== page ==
Just today I started on another book titled Why I Am Not a Muslim by Ibn Warraq, who was raised Muslim as a child but has since rejected Islam and all religions and considers himself a "secular humanist." I'm really not looking to join him in casting off religion as a whole but I figured this might provide a critical look at Islam from an inside perspective. As I just started it today, I haven't gotten very far but, from the Introduction, it seems that he is primarily critical of Islamic society and the actions committed in the name of Islam and only secondarily of the religion itself. As I make progress, I'll comment more.

I was recently sent a link to a video about a few Dutch women who converted to Islam. The documentary is an hour long and is all in Dutch with English subtitles and can be viewed here. It shows some of the hardships that they've experienced but I was impressed with their zeal and dedication through it all. I actually think they had it much harder than I would because Western Europe seems to be somewhat more critical of Islam because of the immigrant situation. Additionally, some of the women were still living at home with their parents or were in high school, making family and peer relations much scarier.

I still also intend to watch some of the other Ahmed Deedat videos.

Finally, I've been reading my Bible but not as much as I had hoped. It's interesting rereading the Old Testament stories, many of which are also in the Quran, sometimes unchanged and sometimes slightly different.

That's all for now but as always, if there are any special requests, pointers, questions, or comments, I'm very happy for any input.

Monday, October 13, 2008

The Integrity of the Bible and the Quran

The link to the video of the Ahmad Deedat, Jimmy Swaggart debate I posted yesterday was entitled "Is the Bible God's Word?" Eventually, I might cover more topics but here are my comments on just one.

First, I want to address the textual authenticity of the Bible. The part where Mr. Deedat mentions the parts of Mark contained in the King James version that were left out of and later replaced in the original printing of the Revised Standard Version are an obvious problem and show direct evidence of human tampering. I don't deny that there are certain factions of Christianity who are willing to turn their head and deny obvious truths such as those additions. However, most modern Bibles that include those verses have a note that those verses are not found in the oldest known manuscripts.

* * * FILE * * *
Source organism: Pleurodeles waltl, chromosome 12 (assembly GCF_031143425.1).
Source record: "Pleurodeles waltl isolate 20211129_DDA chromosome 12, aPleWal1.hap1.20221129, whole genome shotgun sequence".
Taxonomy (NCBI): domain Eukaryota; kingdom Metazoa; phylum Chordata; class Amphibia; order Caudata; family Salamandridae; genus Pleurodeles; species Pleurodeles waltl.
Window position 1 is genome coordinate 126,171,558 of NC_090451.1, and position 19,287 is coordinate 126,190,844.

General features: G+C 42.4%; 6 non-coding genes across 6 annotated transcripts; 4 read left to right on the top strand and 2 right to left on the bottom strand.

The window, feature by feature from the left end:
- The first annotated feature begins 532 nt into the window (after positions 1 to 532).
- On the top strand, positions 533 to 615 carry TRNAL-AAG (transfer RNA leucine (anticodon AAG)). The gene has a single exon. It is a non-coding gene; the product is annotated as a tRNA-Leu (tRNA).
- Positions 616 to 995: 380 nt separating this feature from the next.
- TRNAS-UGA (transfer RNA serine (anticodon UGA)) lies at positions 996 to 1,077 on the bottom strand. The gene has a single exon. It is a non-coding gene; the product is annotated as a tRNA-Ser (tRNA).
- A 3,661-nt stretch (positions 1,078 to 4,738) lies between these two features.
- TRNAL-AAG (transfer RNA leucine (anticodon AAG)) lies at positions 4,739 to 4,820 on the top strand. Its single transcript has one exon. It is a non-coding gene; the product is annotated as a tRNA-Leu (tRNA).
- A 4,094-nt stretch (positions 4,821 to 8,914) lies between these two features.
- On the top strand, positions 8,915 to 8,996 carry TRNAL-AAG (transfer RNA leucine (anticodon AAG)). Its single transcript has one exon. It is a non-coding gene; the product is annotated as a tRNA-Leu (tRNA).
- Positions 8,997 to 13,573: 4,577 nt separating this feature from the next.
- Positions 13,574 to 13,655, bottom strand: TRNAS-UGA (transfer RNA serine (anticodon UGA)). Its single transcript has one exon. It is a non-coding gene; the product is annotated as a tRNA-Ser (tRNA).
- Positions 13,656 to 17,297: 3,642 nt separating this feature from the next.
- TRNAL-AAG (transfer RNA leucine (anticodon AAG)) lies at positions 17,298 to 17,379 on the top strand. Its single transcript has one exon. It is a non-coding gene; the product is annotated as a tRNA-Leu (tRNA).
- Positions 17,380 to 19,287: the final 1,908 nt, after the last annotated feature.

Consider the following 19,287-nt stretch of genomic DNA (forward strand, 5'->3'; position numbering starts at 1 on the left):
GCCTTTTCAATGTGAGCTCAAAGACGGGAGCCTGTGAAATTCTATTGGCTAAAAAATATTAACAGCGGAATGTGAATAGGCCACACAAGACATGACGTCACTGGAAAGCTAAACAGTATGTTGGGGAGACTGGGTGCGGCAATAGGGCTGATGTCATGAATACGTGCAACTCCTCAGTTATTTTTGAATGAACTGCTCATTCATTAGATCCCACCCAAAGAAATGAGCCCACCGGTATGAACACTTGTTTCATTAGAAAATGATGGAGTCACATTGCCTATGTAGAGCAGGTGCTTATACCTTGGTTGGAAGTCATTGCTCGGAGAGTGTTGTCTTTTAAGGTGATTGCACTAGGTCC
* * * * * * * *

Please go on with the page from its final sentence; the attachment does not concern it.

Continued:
As said, there are many translations of the Bible, just as there are of the Quran. The versions of the Bible continue to improve as Bible scholars conduct more research and as additional evidence, such as the Dead Sea Scrolls are discovered. However, as was mentioned by Reverend Swaggart in the debate and in Chawkat Moucarry's book, The Prophet and the Messiah, the Bible has actually remained very error-free considering the generations and generations of hand copying. Rev. Swaggart says that there are 24,000 manuscripts of the oldest Biblical documents, which is a testament to its coherency. Mr. Deedat then argues that of those 24,000 manuscripts, no two are identical. Looking at the problem from a strictly information theoretical point of view, even if each of those manuscripts contains twenty errors, the amount of redundant information contained in that huge number of manuscripts can easily be used to reconstruct the original, untampered documents (for a computer example of redundant information, look at how RAID storage maintains data integrity even through loss of a disk. Now imagine the amount of data loss/tampering that 24,000 disks could tolerate).

Although, I'm not going to go into too much detail about the integrity of the Quran, I did want to mention it briefly. Rev. Swaggart mentioned how during the caliphate of Uthman ibn Affan, an official version of the Quran was compiled and distributed to the extants of the Islamic empire and all prior copies of the Quran were ordered destroyed. This event was also detailed in Moucarry's book. Additionally, if God is capable of preserving the Quran, why isn't he capable of preserving the Bible? The Quranic verses describing the corruption of the Bible have been interpreted by Islamic scholars in various ways including simply the intentional misinterpretation (or flat-out ignoring the correctly interpreted) of God's uncorrupted Word. Had I not already returned the book, I could tell you which well-known Islamic scholars argued this (it might have been Razi).